Gunntown book tells two tales

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Naugatuck author Len Yannielli’s recently released ‘Hurry Down Gunntown.’ –CONTRIBUTED
Naugatuck author Len Yannielli’s recently released ‘Hurry Down Gunntown.’ –CONTRIBUTED

NAUGATUCK — Borough author Len Yannielli’s most recent book is a tale of two Gunntowns.

The book, “Hurry Down Gunntown,” ties together two important chapters in the history of Gunntown Passive Park and Nature Preserve, the 40-acre open space parcel off of Gunntown Road.

The first narrative follows events that took place more than 200 years ago during the American Revolution when a gang of robbers took the young Chauncey Judd hostage. The events during the five-day kidnapping earned Gunntown a spot on the Connecticut Freedom Trail.

The second touches on a more recent chapter in Gunntown’s history when residents of Naugatuck worked to ensure a piece of land off of Gunntown Road bought by the borough remained a nature preserve. They ultimately succeeded in creating what is now known as the Gunntown Passive Park and Nature Preserve.

“Why are these disparate narratives in one book? Because distilled to their essence, three critical points emerge. The land, civil strife and fights for justice,” Yannielli, 70, wrote in the book’s introduction.

Yannielli said he wanted to write this book, in part, to show that the history of the land had an impact on saving it for the future.

“The first story is about the rebel trackers who set out and ultimately saved the stolen boy. That story helped saved the land where those crucial events played out,” Yannielli said.

While Yannielli was only able to read about Gunntown’s early history, he played a large role in its recent chapter.

Yannielli became involved with Gunntown in 1995, shortly after the borough purchased the land.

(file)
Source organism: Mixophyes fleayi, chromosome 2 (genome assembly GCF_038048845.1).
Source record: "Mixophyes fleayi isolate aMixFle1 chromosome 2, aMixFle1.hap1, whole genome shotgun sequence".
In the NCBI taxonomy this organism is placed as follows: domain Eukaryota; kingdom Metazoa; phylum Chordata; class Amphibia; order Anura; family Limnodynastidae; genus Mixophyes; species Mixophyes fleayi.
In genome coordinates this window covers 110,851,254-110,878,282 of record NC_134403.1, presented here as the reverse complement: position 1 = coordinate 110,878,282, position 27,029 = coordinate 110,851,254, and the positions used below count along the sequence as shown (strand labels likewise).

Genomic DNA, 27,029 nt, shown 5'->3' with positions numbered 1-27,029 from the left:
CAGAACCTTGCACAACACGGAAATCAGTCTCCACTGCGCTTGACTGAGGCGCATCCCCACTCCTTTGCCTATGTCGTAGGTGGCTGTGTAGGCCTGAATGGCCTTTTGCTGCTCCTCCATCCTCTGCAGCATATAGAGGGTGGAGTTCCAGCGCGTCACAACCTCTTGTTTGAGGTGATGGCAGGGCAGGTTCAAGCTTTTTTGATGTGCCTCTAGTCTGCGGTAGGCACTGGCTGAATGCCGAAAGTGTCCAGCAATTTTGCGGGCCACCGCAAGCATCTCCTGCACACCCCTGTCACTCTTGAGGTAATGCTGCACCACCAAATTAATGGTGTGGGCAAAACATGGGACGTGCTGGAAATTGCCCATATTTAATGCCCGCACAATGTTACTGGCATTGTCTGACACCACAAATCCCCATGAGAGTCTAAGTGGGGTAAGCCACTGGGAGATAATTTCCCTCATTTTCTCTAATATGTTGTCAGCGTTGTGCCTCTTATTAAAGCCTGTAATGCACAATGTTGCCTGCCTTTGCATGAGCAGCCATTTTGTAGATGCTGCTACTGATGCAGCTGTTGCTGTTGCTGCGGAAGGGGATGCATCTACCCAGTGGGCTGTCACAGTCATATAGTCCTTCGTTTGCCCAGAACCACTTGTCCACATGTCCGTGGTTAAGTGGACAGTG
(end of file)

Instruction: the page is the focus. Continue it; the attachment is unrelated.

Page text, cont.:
“I blame everything on my wife. She told me they were trying to plow and pave this beautiful part of Naugatuck. … We saw the value of this land and in preserving it,” Yannielli said.

Yannielli knew immediately that he wanted to help preserve the land, which included wooded areas and wetlands.

“We realized right away people wanted this conserved and preserved as passive open space,” Yannielli said.

The key to saving the land came when Yannielli’s wife, Christine, found a book from 1874 detailing the story of Chauncey Judd. The more Yannielli looked into the story, the more historically significant he found it.

The story goes that in the spring of 1780 a gang of thieves loyal to the British crown robbed a house in Bethany and then abducted Judd, who lived in what is now the borough, and was then called Judd’s Meadow. The group reached a bend in Long Meadow Brook, near the Gunn family barn, when Capt. Daniel Graham concluded Judd had become a burden and decided to shoot him, tie stones to his body and throw him into the brook. Henry and David Wooster, young cousins who were in the Tory gang but had grown up with Judd, threw themselves in front of Graham’s gun to prevent him from firing.

As the kidnapping dragged on, other members of the community prevented Graham from killing Judd, including a slave named Tobiah, who worked at the Oxford Inn.

Yannielli said the parallels of the fight to save a young boy and the fight to save the land fit very well together.

“It has a lot to do with the role young people played in saving Chauncey Judd,” Yannielli said. “In 20th century it was young people, led by Girl Scouts, that led the charge, especially downtown, to save the land.”